Fortunately the film has much more to commend it.  Much has been made of the fact that this is the first time that Scorsese has embraced a film suitable for children, rather than his trademark gangster movies and literary recreations; however it is not really a movie that all youngsters will enjoy and it is really more like the director's heartfelt love letter to early cinema.  The movie begins as an adventure movie for youngsters, as we learn how young Hugo came to reside in the mechanical innards.  After the death of his clockmaker father, a very brief turn from Jude Law, his drunken uncle Ray Winstone (another mercifully brief turn) abandons him there, to take on the work for which the old sot continues to be paid as he chases bender after bender.  Hugo does his work and lives from hand to mouth by stealing the odd croissant, all the time trying to avoid the unwanted attention of the station's security in the shape of Sacha Baron Cohen, who with his fearsome mouth-snapping doberman, has it in for all orphans.  His main concern is to finish the automaton man that his father was working on at the time of his death, convinced that it will be able to write a final message from his father from beyond the grave.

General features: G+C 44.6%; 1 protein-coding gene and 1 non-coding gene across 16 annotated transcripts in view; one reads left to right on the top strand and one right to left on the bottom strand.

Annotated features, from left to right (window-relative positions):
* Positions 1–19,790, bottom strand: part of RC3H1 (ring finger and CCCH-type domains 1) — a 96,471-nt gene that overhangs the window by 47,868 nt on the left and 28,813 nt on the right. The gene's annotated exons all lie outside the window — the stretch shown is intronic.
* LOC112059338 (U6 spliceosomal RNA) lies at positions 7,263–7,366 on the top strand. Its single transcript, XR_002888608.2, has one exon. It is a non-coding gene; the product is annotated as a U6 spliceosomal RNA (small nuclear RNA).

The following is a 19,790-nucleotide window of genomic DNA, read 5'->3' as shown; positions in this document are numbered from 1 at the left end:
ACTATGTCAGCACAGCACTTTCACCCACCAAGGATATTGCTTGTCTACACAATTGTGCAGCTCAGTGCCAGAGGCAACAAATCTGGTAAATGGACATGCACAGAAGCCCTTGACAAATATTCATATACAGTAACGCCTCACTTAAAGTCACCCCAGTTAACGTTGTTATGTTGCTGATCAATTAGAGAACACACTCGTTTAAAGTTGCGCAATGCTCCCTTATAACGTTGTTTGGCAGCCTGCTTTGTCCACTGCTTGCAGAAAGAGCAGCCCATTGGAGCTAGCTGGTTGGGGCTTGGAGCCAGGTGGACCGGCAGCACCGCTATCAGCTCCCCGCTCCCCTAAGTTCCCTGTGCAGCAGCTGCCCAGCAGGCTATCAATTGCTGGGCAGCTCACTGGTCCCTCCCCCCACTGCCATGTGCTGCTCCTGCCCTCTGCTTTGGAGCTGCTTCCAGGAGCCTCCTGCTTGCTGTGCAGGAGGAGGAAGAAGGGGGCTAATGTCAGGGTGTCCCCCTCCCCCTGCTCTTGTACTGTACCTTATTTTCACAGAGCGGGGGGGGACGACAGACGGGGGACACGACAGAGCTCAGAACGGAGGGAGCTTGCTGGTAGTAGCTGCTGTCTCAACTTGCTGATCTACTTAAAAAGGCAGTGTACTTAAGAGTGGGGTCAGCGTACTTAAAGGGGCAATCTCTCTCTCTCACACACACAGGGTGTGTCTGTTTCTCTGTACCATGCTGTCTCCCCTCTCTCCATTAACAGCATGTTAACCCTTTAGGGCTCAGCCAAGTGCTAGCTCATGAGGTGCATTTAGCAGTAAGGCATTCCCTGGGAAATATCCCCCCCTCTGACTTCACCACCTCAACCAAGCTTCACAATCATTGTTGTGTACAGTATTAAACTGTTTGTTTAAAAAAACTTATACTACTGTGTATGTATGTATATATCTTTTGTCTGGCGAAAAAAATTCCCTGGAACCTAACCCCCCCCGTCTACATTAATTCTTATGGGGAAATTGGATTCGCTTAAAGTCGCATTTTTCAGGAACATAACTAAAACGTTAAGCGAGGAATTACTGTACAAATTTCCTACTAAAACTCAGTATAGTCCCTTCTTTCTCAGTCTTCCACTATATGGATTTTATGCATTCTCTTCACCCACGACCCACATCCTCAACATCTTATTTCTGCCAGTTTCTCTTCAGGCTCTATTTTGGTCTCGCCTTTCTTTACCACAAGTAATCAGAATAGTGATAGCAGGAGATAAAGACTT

He also steals mechanical parts from the station's toy kiosk until he is finally caught by the old man who runs it (Ben Kingley) and his precious notebook is confiscated.  He enlists the help of Kingsley's young and sheltered ward (sweet-faced Chloe Grace Moretz -- miles away from "Kick-Ass") to regain it, and the two begin a series of adventures together.  This is somehow where things begin to slow down for the younger viewer, but pick up dramatically for the film buffs in the audience. It turns out that 'Papa Georges' is actually an embittered Georges Melies, one of the great and most imaginative pioneers of early cinema, long believed dead in the